Ghost Nets - an ESPS Documentary

Mark your calendars! We’re very excited to announce that on July 13th, CBC will be airing a documentary on Emerald Sea Protection Society called “Ghost Nets”! This documentary - the first of its kind - will take you on a journey behind the scenes to see what it’s really like to do this kind of work. The program follows ESPS founder Bourton Scott and the rest of the team on their journey to tackle the problem of lost and abandoned fishing gear (“ghost gear”) and other marine debris on the spectacular coast of British Columbia.

Be sure to tune in on July 13th at 9:00 PM Pacific Time to be among the first to see this groundbreaking hour-long documentary!

You can also watch the full documentary on CBC GEM by clicking here.

World Oceans Day 2019

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On June 9th, 2019 Emerald Sea was out spreading the word about Lost and Abandoned Fishing Gear at the Victoria World Ocean's Day event at Fisherman's Wharf.  The team had multiple events happening throughout the day to keep the public busy and engaged.  Two dives were held at noon and 2 pm where three divers went below the Fisherman's Wharf and returned to the surface with everything from tires, a walking cane, a wallet, many bottles, giant crab trap, a large blue barrel and giant balls of fishing line.  The public then worked with on land Emerald Sea crew to remove any living organisms from the debris and "visit" with the critters for a while in touch tanks before returning them to the sea.

Also on shore was a large tent display with information on Ghost Gear as well as a game and crafts for the children to stay busy while adults chatted about the information and retrieval happening.  Special thanks to the co-organizers of this event Greater Victoria Harbour Authority and Eagle Wing Whale Watching Tour as well as Patagonia for providing prizes for this event.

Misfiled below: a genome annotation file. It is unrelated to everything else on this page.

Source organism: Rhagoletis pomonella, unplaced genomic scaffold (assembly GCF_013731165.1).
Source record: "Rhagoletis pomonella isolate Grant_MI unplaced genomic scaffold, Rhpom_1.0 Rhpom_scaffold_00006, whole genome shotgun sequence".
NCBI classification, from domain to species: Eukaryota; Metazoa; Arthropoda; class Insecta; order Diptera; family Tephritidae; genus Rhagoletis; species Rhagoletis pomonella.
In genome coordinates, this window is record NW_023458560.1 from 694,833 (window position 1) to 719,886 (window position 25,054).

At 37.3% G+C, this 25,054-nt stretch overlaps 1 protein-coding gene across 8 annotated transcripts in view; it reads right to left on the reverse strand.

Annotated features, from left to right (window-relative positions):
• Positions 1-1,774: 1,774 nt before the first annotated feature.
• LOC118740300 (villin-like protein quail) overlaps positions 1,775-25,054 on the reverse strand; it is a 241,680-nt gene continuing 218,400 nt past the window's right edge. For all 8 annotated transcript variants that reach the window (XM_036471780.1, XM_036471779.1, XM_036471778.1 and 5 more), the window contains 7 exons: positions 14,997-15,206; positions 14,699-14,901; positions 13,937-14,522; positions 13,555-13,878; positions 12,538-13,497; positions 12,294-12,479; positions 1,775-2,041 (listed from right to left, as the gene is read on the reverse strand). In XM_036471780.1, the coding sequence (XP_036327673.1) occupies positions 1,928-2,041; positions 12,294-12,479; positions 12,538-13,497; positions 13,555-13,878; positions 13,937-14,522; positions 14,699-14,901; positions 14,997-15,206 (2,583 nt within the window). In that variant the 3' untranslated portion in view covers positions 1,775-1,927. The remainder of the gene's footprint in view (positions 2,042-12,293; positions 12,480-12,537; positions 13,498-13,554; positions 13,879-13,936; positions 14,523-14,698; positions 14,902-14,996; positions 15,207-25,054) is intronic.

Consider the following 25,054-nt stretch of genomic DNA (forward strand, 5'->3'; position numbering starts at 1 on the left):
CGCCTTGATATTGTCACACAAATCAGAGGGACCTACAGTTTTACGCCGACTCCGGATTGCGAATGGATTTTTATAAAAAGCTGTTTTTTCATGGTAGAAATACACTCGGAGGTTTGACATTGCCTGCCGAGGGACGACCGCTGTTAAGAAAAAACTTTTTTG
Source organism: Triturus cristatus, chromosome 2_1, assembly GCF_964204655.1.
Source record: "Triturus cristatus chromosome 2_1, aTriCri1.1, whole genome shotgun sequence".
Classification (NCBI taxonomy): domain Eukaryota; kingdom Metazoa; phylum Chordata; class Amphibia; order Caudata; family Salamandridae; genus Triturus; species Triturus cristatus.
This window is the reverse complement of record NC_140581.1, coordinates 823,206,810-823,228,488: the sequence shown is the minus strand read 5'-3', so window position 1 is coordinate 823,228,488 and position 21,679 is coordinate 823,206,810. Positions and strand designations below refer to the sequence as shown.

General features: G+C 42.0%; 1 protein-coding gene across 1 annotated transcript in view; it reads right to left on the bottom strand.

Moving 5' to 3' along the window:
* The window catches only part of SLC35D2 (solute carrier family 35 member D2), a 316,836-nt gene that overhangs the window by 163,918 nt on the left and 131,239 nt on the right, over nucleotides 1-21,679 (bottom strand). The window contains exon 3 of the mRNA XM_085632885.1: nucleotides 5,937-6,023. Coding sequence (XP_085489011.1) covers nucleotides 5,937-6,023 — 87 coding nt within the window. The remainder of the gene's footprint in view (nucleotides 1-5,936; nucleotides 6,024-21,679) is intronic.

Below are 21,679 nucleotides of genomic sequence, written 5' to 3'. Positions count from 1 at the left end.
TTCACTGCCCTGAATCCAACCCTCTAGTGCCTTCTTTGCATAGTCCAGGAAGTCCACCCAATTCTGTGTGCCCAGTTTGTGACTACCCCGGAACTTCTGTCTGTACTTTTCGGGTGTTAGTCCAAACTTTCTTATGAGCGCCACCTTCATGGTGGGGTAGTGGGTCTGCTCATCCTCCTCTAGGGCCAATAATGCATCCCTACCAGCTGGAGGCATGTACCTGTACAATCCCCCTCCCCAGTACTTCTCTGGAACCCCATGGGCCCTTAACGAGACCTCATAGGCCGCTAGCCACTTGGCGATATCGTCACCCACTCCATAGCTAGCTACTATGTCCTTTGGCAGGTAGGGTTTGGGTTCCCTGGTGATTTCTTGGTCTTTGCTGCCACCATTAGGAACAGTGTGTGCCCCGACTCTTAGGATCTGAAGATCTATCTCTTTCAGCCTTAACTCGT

See some media coverage from the event in the Victoria News here.

Tofino Clean Up Project

Do you know what lies beneath the docks you walk on? The Emerald Sea team sure does!

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We had an absolute blast cleaning below the 1st Street dock in Tofino this past Saturday, March 23rd in a collaborative cleanup effort with Surfrider Pacific Rim and the Ucluelet Aquarium. 

Divers Bourton, Gabe, Ally and Patrick were under the water collecting crab traps, oyster crates, shopping carts, tires, and more, while Gideon was at the surface using the ROV to find hot spots of debris (and entertain the kids).

Loads of volunteers were on hand to pull the debris to the surface. As each item was brought onto the dock, biologists from the Ucluelet Aquarium carefully removed any attached marine species and returned them safely to the sea. 

Finally, Surfrider volunteers sorted and recycled all the materials that had been collected from underneath the dock. A total of 1,294 kg of material was removed - and only 13 kg was sent to landfill, the rest was recycled!

Photo credit: Clover Fedoriuk-Russell

So – what exactly did we find under the dock? 

  • 20 shopping carts

  • 19 tires

  • 3 super sacs of styrofoam

  • 1/2 super sac of glass bottles

  • 3/4 super sac of rope

  • 1 1/2 super sac of plastic 

  • 12 buoys

  • 5 oyster crates

  • 3 crab traps

  • 1 large ball of cable

  • 1 large net

Over 300 marine creatures were removed from these items and returned to the sea (hopefully to more natural habitats!). 

We had an incredible day and it wouldn’t have been possible without the collaboration of such dedicated and hardworking people. We look forward to the next opportunity to work with these wonderful people dedicated to restoring and protecting marine ecosystems!